grok {
add_tag => [ "firewall" ]
match => [ "message", "<(?<evtid>.*)>(?<datetime>(?:Jan(?:uary)?|Feb(?:ruary)?|Mar(?:ch)?|Apr(?:il)?|May|Jun(?:e)?|Jul(?:y)?|Aug(?:ust)?|Sep(?:tember)?|Oct(?:ober)?|Nov(?:ember)?|Dec(?:ember)?)s+(?:(?:0[1-9])|(?:[12][0-9])|(?:3[01])|[1-9]) (?:2[0123]|[01]?[0-9]):(?:[0-5][0-9]):(?:[0-5][0-9])) (?<prog>.*?): (?<msg>.*)" ]
}
mutate {
gsub => ["datetime"," "," "]
}
date {
match => [ "datetime", "MMM dd HH:mm:ss" ]
}
mutate {
replace => [ "message", "%{msg}" ]
}
mutate {
remove_field => [ "msg", "datetime" ]
}
}
if [prog] =~ /^pf$/ {
mutate {
add_tag => [ "packetfilter" ]
}
multiline {
pattern => "^s+|^ts+"
what => "previous"
}
mutate {
remove_field => [ "msg", "datetime" ]
remove_tag => [ "multiline" ]
}
grok {
match => [ "message", "rule (?<rule>.*)(.*): (?<action>pass|block) .* on (?<iface>.*): .* proto (?<proto>TCP|UDP|IGMP|ICMP) .*ns*(?<src_ip>(d+.d+.d+.d+)).?(?<src_port>(d*)) [<|>] (?<dest_ip>(d+.d+.d+.d+)).?(?<dest_port>(d*)):" ]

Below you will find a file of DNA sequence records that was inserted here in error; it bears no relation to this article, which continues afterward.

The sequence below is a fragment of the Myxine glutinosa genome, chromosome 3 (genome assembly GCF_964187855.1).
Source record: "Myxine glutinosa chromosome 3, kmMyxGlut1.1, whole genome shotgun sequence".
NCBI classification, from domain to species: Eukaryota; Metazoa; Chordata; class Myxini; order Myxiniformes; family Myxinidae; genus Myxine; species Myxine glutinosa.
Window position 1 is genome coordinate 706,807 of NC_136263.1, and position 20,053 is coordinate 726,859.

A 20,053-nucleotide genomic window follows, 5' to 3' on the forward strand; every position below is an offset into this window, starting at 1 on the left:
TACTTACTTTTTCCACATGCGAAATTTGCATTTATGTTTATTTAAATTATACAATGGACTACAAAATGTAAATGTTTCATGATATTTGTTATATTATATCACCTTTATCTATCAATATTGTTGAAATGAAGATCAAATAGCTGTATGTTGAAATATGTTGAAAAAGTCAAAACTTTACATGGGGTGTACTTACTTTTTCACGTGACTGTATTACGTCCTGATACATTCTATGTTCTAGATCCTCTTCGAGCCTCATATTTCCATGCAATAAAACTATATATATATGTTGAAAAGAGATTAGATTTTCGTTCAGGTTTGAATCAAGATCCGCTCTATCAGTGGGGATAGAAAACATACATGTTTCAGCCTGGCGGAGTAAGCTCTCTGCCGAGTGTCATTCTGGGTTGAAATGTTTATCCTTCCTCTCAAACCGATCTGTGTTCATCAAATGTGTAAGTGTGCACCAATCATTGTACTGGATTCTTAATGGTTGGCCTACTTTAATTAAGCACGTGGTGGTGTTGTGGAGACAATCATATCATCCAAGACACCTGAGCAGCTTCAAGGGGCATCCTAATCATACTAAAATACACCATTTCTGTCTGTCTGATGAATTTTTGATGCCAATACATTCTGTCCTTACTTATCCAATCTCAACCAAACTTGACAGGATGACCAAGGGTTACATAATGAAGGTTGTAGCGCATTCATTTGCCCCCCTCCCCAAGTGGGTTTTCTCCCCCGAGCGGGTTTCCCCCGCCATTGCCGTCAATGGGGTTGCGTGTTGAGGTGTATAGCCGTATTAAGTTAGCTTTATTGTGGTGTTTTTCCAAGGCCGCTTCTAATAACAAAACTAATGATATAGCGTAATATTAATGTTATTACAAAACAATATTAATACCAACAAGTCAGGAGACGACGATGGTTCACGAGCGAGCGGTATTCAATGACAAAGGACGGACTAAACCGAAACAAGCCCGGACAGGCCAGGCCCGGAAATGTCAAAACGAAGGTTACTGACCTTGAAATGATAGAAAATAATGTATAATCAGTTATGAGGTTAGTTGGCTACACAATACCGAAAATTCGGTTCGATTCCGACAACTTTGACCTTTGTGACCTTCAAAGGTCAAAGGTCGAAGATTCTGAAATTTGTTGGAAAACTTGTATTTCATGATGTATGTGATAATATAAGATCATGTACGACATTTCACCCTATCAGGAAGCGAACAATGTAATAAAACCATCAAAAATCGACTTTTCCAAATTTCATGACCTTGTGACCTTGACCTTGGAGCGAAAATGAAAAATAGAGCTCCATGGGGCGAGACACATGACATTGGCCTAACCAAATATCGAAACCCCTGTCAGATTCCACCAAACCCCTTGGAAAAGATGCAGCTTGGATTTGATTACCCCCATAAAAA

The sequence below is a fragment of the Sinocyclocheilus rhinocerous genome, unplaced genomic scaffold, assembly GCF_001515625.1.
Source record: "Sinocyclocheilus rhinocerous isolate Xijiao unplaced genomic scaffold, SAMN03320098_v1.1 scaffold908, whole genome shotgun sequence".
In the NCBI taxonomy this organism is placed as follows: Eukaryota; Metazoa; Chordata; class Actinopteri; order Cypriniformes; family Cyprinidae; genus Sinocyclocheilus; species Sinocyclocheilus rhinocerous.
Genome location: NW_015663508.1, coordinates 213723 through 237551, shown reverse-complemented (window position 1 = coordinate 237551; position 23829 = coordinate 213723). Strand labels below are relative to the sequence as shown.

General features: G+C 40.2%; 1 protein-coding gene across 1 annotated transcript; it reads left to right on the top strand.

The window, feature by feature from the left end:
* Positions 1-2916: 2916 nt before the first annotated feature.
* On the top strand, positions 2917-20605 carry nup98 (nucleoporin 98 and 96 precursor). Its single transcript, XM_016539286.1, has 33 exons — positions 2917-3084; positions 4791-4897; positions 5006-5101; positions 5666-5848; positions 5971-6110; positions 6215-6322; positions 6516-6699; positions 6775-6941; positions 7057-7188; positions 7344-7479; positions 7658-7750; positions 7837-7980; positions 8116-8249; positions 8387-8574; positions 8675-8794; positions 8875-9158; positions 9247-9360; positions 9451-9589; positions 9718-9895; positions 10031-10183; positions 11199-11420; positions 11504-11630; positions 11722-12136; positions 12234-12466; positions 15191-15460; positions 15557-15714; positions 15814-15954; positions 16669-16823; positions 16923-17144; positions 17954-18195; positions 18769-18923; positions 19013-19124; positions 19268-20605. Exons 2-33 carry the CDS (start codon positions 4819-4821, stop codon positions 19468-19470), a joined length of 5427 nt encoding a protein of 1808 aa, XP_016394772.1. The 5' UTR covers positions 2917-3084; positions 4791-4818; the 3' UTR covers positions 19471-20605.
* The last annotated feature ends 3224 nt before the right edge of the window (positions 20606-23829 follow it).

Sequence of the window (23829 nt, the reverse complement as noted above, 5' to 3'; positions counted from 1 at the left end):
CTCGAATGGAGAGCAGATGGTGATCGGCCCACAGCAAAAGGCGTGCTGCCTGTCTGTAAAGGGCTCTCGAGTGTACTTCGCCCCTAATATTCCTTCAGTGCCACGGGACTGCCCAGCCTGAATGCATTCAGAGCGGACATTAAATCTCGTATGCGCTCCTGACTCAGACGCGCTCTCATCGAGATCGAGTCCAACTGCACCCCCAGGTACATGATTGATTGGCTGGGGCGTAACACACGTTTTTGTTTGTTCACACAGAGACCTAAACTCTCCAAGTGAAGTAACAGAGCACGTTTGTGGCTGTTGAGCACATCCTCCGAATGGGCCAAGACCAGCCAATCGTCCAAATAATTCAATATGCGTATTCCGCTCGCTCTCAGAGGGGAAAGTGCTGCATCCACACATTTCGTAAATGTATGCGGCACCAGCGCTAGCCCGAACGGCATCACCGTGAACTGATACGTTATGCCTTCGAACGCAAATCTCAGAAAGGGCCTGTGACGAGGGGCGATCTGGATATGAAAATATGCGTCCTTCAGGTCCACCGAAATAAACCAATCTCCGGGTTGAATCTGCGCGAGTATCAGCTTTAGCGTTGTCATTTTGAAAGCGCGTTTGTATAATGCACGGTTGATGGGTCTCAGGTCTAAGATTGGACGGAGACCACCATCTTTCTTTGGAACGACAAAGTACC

}
}
if [prog] =~ /^dhcpd$/ {
if [message] =~ /^DHCPACK|^DHCPREQUEST|^DHCPOFFER/ {
grok {
match => [ "message", "(?<action>.*) (on|for|to) (?<src_ip>[0-2]?[0-9]?[0-9].[0-2]?[0-9]?[0-9].[0-2]?[0-9]?[0-9].[0-2]?[0-9]?[0-9]) .*(?<mac_address>[0-9a-fA-F][0-9a-fA-F]:[0-9a-fA-F][0-9a-fA-F]:[0-9a-fA-F][0-9a-fA-F]:[0-9a-fA-F][0-9a-fA-F]:[0-9a-fA-F][0-9a-fA-F]:[0-9a-fA-F][0-9a-fA-F]).* via (?<iface>.*)" ]
}
}
if [message] =~ /^DHCPDISCOVER/ {
grok {
match => [ "message", "(?<action>.*) from (?<mac_address>[0-9a-fA-F][0-9a-fA-F]:[0-9a-fA-F][0-9a-fA-F]:[0-9a-fA-F][0-9a-fA-F]:[0-9a-fA-F][0-9a-fA-F]:[0-9a-fA-F][0-9a-fA-F]:[0-9a-fA-F][0-9a-fA-F]).* via (?<iface>.*)" ]